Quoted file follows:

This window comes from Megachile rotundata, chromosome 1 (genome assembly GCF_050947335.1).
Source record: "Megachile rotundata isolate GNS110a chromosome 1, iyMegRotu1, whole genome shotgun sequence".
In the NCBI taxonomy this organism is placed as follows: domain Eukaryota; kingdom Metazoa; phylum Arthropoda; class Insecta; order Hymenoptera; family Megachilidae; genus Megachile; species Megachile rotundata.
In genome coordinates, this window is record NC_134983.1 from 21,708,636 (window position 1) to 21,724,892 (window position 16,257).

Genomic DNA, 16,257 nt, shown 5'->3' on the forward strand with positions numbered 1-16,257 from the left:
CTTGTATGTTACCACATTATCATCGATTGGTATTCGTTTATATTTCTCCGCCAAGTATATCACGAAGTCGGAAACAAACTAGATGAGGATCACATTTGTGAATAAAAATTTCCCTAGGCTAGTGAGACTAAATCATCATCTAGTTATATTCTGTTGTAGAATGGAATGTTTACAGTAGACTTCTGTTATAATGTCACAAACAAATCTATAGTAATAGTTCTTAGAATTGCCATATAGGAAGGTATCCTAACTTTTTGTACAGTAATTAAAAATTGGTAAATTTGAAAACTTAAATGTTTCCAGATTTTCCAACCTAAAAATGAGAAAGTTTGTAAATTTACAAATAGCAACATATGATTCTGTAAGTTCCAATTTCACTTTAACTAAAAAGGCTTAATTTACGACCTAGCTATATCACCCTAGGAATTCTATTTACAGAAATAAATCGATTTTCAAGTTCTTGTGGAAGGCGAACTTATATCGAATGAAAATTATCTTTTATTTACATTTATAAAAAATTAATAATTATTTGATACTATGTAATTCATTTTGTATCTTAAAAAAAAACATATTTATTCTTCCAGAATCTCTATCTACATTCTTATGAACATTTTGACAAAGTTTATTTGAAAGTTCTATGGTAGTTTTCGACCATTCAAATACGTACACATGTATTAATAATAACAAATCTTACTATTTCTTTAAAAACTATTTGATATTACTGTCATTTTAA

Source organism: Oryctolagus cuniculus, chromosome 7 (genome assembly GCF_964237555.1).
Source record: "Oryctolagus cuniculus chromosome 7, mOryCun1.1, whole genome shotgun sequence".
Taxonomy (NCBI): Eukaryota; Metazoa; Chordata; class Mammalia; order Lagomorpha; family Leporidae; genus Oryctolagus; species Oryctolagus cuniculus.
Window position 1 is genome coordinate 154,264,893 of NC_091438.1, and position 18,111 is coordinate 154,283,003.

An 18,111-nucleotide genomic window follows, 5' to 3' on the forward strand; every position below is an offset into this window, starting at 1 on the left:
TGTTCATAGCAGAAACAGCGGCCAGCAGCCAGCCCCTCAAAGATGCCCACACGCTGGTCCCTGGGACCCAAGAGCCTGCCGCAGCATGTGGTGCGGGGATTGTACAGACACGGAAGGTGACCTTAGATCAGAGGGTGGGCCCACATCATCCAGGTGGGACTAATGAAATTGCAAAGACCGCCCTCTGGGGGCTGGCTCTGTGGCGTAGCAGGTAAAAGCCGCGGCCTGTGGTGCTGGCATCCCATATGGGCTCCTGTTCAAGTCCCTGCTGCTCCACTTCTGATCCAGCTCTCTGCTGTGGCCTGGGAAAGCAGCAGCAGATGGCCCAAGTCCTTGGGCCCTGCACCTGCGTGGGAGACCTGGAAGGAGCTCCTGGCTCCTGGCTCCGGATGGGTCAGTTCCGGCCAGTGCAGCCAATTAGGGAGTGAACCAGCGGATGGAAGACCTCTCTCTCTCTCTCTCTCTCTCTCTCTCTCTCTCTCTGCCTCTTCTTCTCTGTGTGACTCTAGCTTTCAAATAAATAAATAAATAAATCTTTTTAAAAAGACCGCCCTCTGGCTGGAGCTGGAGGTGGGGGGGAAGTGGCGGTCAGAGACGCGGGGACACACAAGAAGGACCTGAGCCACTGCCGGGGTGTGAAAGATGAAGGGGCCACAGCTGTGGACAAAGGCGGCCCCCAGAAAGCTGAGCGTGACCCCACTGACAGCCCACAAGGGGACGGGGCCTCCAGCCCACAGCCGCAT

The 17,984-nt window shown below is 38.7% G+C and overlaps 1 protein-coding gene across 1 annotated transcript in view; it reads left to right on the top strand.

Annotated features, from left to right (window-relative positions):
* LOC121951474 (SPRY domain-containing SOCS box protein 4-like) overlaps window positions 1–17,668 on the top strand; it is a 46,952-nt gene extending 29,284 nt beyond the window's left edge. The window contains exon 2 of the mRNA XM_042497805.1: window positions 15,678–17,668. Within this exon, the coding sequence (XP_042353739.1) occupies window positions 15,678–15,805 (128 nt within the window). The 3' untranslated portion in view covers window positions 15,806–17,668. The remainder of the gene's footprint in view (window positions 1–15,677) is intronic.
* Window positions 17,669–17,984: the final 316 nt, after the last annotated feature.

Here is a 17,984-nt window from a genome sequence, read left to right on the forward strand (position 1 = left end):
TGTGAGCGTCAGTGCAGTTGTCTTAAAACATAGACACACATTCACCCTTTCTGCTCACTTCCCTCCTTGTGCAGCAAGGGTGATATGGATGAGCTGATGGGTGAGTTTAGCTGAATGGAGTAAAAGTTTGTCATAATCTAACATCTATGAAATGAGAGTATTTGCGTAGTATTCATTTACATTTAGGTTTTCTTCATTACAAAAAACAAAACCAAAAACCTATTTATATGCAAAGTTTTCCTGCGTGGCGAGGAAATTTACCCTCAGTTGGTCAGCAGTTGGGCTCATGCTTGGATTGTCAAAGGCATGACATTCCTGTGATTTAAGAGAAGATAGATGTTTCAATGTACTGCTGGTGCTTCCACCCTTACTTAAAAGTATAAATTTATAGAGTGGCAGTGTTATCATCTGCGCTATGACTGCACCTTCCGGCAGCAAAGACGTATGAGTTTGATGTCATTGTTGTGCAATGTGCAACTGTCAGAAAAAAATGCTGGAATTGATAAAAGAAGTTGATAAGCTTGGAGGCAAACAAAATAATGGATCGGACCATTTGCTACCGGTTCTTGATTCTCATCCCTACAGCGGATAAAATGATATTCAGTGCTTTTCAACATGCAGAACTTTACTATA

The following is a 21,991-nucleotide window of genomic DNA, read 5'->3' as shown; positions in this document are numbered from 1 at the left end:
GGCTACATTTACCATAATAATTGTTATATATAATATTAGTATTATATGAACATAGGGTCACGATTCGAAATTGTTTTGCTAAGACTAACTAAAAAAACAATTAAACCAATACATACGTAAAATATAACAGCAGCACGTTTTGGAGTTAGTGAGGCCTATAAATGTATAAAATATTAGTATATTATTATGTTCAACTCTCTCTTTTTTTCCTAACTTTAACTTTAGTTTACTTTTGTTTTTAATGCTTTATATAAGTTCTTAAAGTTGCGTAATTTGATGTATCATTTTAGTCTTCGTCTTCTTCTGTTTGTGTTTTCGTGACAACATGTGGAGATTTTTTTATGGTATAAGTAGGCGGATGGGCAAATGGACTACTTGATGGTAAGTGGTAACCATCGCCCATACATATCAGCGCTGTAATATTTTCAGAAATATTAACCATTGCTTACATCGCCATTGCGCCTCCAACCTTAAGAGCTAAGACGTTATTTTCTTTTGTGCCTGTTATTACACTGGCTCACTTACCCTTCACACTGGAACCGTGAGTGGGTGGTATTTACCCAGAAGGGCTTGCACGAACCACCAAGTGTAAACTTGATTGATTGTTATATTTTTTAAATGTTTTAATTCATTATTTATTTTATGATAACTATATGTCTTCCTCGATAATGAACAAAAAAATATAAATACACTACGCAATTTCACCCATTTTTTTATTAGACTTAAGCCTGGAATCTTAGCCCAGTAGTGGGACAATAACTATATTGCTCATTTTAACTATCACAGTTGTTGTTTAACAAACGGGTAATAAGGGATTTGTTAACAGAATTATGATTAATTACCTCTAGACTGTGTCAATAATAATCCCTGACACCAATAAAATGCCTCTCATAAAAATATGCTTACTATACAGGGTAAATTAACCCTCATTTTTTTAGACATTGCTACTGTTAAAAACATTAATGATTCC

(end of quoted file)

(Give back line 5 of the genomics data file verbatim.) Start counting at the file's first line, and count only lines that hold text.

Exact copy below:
Genomic DNA, 16,257 nt, shown 5'->3' on the forward strand with positions numbered 1-16,257 from the left: